I had choice to have children and must honour that
The part of parents that wants to party in Ibiza shouldn't be banished, says Aine O'Connor -- just put in the back seat
A woman wrote an article about being 50 and lamenting a life of lost opportunities. She loved her husband and now grown children, but felt that she'd rather not have had them, for in having them she lost herself.
She was essentially lamenting her lack of choice. I was of the generation and class -- for social class is mostly about aspiration -- that believed I could have motherhood and a career and all that came with both.
Fifteen years in and I'm not entirely convinced about the having-it-all thing, but I would do it no differently. Apart from the love, which is a wild trip in itself, parenting is the ultimate exercise in self-development.
To do your children justice, you have to weigh up every single thing you say, think and believe; an opportunity to go insane and back. Sometimes it all feels too much, I'm not up to it, I don't want to be up to it, I want to be in Ibiza lost in a world of freedom, living in a bikini because my stomach is this smooth, taut thing unshredded by pregnancy. But then I remember that my children are the best thing that ever happened to me, and go to Centra and buy milk and a sliced pan, and forget about Ibiza.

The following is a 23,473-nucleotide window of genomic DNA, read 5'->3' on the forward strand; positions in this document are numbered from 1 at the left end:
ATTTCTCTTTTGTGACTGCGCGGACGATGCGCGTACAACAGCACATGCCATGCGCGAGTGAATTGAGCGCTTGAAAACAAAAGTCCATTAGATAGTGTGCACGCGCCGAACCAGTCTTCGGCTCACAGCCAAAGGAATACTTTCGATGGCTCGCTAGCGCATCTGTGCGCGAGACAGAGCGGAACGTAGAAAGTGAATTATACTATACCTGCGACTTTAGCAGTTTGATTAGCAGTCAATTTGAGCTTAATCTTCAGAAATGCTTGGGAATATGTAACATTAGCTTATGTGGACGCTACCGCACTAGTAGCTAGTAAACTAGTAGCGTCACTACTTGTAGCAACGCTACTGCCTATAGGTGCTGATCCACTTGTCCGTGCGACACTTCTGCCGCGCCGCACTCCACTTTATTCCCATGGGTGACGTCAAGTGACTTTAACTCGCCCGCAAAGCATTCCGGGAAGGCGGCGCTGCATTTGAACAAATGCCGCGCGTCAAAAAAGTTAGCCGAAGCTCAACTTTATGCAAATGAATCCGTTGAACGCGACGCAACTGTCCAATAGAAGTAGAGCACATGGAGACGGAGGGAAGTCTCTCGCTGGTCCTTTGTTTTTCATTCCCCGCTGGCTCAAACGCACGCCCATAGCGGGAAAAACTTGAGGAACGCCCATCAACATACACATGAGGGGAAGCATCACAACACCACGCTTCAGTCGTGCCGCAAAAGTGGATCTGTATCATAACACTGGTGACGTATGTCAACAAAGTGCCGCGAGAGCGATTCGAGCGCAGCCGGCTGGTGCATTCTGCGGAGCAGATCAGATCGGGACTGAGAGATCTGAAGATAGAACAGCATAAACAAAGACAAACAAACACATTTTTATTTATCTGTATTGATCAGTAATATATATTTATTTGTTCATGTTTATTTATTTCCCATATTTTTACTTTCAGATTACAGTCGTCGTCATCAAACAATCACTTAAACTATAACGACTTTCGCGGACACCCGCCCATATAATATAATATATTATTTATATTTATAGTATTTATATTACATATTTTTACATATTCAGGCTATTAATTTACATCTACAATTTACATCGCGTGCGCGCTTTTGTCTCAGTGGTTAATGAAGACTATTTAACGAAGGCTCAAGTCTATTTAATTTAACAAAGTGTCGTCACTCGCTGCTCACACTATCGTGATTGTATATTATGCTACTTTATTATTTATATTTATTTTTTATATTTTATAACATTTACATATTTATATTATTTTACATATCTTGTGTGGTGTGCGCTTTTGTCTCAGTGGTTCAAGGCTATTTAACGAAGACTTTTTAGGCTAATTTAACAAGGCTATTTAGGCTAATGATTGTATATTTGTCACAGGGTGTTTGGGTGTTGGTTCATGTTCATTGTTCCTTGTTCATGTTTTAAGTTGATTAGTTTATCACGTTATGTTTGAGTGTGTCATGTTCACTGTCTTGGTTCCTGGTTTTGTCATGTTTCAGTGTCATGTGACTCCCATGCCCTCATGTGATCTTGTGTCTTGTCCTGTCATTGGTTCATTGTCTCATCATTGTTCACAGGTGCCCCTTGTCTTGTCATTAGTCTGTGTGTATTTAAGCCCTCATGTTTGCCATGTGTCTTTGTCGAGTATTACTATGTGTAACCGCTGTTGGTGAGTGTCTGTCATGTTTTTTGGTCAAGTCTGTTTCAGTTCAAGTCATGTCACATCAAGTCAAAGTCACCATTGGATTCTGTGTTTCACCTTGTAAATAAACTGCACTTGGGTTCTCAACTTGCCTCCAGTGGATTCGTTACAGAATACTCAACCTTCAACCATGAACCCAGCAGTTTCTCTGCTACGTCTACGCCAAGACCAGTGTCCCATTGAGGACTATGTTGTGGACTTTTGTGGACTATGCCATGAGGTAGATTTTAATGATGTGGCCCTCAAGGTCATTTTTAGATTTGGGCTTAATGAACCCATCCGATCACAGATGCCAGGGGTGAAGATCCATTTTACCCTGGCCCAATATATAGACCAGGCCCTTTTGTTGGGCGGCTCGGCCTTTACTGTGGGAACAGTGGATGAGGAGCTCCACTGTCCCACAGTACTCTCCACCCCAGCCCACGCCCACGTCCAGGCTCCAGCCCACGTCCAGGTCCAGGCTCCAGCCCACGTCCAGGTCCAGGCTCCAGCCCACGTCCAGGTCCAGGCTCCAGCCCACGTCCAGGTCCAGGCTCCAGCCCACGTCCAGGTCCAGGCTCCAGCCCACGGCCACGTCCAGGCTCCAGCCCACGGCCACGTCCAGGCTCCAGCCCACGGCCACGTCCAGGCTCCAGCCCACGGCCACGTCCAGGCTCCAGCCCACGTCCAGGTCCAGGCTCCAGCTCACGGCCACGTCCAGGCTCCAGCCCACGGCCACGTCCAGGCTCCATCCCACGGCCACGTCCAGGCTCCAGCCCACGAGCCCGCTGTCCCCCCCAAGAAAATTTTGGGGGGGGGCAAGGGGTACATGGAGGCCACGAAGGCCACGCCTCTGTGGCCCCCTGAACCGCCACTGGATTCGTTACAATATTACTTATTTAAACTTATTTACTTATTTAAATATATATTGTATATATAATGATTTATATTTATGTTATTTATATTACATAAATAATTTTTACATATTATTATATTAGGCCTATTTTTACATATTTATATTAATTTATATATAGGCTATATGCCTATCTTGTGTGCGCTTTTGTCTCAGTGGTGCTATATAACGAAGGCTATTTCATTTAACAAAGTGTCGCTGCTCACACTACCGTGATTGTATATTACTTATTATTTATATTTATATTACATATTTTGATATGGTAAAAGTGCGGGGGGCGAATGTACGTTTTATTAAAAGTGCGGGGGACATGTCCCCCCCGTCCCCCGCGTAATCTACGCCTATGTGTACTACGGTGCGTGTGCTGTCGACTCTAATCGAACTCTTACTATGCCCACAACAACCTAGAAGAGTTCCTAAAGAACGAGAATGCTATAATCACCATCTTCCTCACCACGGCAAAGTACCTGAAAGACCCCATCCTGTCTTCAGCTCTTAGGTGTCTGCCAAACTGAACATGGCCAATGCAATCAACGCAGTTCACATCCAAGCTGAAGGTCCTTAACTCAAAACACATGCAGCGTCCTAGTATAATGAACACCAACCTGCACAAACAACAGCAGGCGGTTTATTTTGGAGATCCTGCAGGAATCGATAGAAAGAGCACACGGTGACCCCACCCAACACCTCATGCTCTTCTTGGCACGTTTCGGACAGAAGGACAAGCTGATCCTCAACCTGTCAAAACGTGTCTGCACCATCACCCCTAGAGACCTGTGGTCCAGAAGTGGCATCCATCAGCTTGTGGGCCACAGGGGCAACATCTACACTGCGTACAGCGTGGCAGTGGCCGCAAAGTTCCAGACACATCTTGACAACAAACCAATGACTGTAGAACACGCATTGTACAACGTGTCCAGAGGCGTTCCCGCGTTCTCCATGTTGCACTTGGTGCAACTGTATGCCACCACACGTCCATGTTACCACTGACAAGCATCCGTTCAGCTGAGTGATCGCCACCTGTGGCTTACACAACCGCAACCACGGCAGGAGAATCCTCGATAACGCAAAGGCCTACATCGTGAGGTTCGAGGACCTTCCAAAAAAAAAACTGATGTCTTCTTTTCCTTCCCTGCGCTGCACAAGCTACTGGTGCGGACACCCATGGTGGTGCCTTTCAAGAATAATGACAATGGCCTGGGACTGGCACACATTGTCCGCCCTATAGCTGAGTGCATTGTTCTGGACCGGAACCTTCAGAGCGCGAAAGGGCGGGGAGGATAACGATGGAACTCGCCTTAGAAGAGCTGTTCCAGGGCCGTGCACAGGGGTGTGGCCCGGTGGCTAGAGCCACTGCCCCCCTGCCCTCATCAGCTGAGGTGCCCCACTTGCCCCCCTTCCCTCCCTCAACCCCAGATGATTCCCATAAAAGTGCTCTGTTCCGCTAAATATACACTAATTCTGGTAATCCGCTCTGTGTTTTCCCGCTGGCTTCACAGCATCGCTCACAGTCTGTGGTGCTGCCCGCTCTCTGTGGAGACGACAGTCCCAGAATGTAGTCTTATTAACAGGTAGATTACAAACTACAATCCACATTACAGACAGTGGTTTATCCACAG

But that, perhaps, is the difference between me and that lamenting lady of 50 -- I do feel I had a choice about marriage and children. Although the very part of me that feels I had a choice is the exact same part that wants to do a runner to Ibiza.
She is trouble at times, but she also stops me melding entirely into the fridge and deciding the role she should have in my life has been the most complex part of growing up.
First off I thought that as a mother, a wife, she should be gone, so I banished her. But I missed her, was a bit lost without her, plus she'd kick up every now and again and make me feel like I was going to explode.
So then I let her out, a bit, at least acknowledged her, and she is growing older too, her desires are maturing. The agreement we reached was that she can get out sometimes,
but has to take a back seat while my family really needs me. I chose to have children, I was lucky enough to have that choice, so I must honour it.
Sunday Indo Living